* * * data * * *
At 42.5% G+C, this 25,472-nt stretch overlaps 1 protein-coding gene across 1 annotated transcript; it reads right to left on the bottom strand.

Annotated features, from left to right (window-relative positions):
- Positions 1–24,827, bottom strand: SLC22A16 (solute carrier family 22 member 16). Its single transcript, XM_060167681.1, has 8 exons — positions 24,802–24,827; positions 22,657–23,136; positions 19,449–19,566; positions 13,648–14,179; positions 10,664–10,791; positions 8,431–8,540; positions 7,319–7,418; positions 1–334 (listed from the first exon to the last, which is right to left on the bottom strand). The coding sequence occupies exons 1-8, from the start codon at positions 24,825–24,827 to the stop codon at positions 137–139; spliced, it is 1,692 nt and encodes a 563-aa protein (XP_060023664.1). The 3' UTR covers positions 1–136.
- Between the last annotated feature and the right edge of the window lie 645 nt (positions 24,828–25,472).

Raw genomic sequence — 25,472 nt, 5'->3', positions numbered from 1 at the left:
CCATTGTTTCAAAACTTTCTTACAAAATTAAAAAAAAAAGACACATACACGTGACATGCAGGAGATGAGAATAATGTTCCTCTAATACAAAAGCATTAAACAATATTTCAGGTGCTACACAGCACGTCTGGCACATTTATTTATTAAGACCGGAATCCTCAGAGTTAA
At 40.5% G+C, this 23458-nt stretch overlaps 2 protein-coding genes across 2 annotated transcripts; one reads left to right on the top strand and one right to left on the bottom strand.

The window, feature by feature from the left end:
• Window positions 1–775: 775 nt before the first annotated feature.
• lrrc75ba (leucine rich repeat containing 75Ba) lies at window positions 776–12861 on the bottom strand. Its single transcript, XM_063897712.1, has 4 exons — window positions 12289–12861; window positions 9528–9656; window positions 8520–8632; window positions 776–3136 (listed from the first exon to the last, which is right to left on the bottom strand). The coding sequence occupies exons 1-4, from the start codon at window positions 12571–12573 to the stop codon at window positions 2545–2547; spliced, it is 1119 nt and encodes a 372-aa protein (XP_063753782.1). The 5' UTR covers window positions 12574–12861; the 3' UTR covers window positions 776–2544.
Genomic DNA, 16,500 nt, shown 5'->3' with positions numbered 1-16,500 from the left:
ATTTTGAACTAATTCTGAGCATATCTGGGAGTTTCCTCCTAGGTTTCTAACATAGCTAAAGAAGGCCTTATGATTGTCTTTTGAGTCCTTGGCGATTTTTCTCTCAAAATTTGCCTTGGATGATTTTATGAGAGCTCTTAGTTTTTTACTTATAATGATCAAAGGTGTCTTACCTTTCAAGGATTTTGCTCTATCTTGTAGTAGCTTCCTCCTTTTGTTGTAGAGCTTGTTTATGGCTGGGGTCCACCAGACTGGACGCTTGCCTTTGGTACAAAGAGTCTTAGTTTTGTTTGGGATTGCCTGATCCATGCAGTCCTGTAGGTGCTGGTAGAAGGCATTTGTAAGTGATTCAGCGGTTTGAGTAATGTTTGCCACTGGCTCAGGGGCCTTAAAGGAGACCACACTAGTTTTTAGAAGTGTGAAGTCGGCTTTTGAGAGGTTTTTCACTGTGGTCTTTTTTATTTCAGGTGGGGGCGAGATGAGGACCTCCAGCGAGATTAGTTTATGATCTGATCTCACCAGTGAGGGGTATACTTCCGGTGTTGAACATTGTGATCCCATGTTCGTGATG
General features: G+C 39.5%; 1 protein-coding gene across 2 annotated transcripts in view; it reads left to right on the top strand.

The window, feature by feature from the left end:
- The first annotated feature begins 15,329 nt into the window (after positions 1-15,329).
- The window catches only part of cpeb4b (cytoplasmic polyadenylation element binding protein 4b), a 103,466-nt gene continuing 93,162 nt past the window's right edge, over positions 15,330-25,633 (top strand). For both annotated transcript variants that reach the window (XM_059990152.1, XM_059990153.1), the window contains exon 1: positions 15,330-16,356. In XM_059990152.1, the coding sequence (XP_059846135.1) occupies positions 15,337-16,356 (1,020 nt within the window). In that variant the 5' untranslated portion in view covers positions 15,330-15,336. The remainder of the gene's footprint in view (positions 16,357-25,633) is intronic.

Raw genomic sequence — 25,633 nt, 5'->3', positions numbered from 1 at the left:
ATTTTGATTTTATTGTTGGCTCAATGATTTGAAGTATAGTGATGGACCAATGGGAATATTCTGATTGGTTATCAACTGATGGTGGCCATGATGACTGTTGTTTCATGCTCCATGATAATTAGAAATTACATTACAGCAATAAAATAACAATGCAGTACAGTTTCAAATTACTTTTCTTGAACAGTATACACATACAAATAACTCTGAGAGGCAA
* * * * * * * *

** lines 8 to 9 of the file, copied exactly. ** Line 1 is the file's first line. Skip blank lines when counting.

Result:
The window, feature by feature from the left end:
• Window positions 1–775: 775 nt before the first annotated feature.